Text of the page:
Customer Bill of Rights

By on February 12, 2014

When President John Kennedy spoke to the U.S. Congress over fifty years ago about four basic consumer rights, it was groundbreaking. Nothing had existed like this previously. Today, however, new insights are necessary to define the rights of customers more rigorously.

JFK’s March 15, 1962 speech called for consumers’ rights to safety, to be informed, to choose and to be heard. March 15, in fact, is recognized by the NGO Consumers International as World Consumer Rights Day, honoring the date of Kennedy’s speech. The United Nations, in 1985, expanded these to include the right to satisfaction of basic needs, to redress, to consumer education and to a healthy environment.

Now, Alex Bogusky has been working on the New Consumer Bill of Rights. He has modernized three of the original rights and added a fifth right—building on the right to service introduced by President Clinton in 1994 to ensure that products and services meet the quality and performance levels claimed for them. This is much-needed work that is bold and admirable because the evolving relationship between company and consumer can evolve even further. He wants his efforts to push the discipline behind customer relationships into a new place. Bogusky has said, “If you are afraid of mediocrity, you have to push past wherever mediocrity lives.”

What if we continued to expand Bogusky’s new bill of rights effort to become more outcome-based? Consumers and all customers have the right to want and expect deliverables that include traditional products and services, but go beyond them to what Scott Anthony refers to as a jobs-to-be-done outcome. It abandons the ‘present-forward approach’ in which we believe that the future will look like the present, with only slight modifications. Instead, progressive organizations today are looking at how they can help customers accomplish clear outcomes rather than simply purchasing suppliers’ products and services. This is the working-backward approach—starting with a vision of customer success and improving the status quo in order to get there. And that is the essence of the real rights—the more humanized rights— that consumers deserve to receive.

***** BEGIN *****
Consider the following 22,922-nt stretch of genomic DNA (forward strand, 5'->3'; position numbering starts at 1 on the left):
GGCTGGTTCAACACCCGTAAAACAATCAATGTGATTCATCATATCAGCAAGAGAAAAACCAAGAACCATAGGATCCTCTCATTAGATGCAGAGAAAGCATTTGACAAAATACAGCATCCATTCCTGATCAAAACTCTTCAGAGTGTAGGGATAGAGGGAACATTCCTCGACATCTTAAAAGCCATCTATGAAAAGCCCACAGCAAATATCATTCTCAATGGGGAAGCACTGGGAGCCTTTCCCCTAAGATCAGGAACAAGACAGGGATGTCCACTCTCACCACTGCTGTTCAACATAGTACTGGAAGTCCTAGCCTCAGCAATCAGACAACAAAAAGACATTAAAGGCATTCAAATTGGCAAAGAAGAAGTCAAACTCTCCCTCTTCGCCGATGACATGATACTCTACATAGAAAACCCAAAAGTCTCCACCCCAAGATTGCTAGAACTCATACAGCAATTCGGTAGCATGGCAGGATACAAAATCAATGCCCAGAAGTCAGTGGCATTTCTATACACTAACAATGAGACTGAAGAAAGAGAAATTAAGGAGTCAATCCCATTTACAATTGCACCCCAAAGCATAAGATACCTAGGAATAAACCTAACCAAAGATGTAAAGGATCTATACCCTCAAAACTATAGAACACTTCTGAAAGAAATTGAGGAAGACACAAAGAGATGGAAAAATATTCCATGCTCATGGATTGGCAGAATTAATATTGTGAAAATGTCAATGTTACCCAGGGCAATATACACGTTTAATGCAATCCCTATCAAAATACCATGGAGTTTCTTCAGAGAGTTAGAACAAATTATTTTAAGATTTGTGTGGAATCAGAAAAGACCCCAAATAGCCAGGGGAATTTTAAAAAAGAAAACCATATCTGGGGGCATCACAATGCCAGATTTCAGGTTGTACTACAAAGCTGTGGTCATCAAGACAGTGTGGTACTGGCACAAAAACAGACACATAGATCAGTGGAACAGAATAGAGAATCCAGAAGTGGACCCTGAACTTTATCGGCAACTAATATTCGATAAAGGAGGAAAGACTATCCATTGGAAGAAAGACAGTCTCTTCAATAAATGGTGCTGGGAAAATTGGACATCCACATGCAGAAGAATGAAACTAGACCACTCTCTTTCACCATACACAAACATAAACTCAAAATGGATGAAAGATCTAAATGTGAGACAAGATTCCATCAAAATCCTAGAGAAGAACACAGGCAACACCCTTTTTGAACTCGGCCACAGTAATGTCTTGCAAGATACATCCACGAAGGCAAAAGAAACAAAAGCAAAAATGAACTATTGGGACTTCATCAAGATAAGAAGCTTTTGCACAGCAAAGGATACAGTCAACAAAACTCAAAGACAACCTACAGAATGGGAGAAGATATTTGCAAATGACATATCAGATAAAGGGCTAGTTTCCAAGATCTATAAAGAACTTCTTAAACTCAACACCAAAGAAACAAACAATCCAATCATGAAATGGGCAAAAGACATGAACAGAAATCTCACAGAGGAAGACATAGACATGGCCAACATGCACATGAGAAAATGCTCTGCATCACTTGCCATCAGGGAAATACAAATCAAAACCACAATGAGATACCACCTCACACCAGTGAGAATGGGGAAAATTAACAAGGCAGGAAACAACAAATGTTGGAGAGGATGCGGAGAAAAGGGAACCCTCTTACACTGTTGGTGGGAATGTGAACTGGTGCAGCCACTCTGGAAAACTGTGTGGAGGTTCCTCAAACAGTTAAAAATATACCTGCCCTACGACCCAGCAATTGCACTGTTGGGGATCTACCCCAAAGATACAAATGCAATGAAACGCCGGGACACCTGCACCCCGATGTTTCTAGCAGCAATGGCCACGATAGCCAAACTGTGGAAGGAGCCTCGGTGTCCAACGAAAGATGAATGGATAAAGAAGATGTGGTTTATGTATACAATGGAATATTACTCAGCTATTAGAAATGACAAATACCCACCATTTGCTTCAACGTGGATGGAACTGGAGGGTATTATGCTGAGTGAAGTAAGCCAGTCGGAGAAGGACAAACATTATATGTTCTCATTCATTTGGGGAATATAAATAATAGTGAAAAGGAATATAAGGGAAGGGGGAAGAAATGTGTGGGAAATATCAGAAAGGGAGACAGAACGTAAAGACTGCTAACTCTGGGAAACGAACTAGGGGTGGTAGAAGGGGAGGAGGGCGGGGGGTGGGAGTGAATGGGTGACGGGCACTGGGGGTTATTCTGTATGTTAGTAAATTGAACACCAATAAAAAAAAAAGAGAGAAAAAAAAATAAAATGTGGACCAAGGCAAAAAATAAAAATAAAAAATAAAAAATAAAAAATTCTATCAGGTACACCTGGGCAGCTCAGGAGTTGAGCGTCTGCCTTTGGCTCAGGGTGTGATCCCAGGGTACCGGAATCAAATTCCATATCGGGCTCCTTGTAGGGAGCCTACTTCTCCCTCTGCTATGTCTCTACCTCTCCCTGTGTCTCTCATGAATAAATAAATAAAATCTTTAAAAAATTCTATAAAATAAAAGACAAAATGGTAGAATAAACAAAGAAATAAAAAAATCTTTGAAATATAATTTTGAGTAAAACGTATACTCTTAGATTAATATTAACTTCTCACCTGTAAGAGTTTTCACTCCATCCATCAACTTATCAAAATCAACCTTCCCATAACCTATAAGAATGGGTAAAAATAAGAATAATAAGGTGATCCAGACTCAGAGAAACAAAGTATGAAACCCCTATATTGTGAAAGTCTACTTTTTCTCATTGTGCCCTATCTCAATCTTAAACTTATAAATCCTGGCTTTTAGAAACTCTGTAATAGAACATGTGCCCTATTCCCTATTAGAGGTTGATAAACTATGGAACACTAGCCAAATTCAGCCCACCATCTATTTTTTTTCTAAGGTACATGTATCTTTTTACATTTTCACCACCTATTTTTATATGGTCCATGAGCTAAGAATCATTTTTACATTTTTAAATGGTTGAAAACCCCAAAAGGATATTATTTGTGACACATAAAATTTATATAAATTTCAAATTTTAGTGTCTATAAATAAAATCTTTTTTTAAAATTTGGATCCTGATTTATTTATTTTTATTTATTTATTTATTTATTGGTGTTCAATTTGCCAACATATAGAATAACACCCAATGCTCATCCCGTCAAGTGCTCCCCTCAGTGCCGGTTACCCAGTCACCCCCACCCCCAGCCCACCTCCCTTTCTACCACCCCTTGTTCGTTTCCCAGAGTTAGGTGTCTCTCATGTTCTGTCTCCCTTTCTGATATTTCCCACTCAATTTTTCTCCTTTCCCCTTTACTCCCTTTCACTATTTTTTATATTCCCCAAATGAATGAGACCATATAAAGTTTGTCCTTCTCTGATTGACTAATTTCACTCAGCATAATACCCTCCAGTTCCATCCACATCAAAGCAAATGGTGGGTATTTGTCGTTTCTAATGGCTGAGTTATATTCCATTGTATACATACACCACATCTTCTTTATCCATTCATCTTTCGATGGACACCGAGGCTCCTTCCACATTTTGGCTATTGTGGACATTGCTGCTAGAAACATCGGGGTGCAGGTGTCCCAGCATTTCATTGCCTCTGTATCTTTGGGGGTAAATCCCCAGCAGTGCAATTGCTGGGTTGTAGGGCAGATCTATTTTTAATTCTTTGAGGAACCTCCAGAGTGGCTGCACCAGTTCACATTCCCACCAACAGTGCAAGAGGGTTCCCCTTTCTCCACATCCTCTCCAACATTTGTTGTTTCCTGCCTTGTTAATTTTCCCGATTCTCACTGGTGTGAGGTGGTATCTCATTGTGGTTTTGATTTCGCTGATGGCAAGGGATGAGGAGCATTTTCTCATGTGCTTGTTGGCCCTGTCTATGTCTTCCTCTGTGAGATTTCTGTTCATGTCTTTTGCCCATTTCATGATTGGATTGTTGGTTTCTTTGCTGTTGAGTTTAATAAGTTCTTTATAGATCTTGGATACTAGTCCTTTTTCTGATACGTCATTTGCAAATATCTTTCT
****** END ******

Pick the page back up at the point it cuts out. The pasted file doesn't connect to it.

More than ever, customer success is the right that every seller ought to see as essential in its work for consumers.


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